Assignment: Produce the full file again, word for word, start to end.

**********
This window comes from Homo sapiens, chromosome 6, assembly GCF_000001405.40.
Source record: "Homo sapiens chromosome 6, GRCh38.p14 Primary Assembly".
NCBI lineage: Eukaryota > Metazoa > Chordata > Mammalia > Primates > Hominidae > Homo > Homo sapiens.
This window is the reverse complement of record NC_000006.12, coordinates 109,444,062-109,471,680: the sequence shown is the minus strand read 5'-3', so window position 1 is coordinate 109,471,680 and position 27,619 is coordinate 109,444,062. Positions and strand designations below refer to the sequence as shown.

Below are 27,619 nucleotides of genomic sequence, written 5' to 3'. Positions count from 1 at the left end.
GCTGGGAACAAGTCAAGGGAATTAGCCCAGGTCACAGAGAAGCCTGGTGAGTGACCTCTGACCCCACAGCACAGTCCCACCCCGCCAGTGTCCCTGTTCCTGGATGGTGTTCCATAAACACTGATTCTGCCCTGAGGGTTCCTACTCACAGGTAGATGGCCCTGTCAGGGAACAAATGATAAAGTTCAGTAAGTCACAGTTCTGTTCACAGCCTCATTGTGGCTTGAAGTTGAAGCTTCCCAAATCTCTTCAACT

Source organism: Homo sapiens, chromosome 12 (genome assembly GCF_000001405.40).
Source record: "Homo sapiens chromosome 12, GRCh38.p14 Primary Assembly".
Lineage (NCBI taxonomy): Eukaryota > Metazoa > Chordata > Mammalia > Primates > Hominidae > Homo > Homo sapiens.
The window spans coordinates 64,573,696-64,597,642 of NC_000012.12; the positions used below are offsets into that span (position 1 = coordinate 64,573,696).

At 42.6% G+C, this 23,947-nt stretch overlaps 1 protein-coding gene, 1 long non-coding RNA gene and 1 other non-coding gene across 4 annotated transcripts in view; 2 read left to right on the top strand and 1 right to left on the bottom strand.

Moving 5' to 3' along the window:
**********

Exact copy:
This window comes from Homo sapiens, chromosome 6, assembly GCF_000001405.40.
Source record: "Homo sapiens chromosome 6, GRCh38.p14 Primary Assembly".
NCBI lineage: Eukaryota > Metazoa > Chordata > Mammalia > Primates > Hominidae > Homo > Homo sapiens.
This window is the reverse complement of record NC_000006.12, coordinates 109,444,062-109,471,680: the sequence shown is the minus strand read 5'-3', so window position 1 is coordinate 109,471,680 and position 27,619 is coordinate 109,444,062. Positions and strand designations below refer to the sequence as shown.

Below are 27,619 nucleotides of genomic sequence, written 5' to 3'. Positions count from 1 at the left end.
GCTGGGAACAAGTCAAGGGAATTAGCCCAGGTCACAGAGAAGCCTGGTGAGTGACCTCTGACCCCACAGCACAGTCCCACCCCGCCAGTGTCCCTGTTCCTGGATGGTGTTCCATAAACACTGATTCTGCCCTGAGGGTTCCTACTCACAGGTAGATGGCCCTGTCAGGGAACAAATGATAAAGTTCAGTAAGTCACAGTTCTGTTCACAGCCTCATTGTGGCTTGAAGTTGAAGCTTCCCAAATCTCTTCAACT

Source organism: Homo sapiens, chromosome 12 (genome assembly GCF_000001405.40).
Source record: "Homo sapiens chromosome 12, GRCh38.p14 Primary Assembly".
Lineage (NCBI taxonomy): Eukaryota > Metazoa > Chordata > Mammalia > Primates > Hominidae > Homo > Homo sapiens.
The window spans coordinates 64,573,696-64,597,642 of NC_000012.12; the positions used below are offsets into that span (position 1 = coordinate 64,573,696).

At 42.6% G+C, this 23,947-nt stretch overlaps 1 protein-coding gene, 1 long non-coding RNA gene and 1 other non-coding gene across 4 annotated transcripts in view; 2 read left to right on the top strand and 1 right to left on the bottom strand.

Moving 5' to 3' along the window: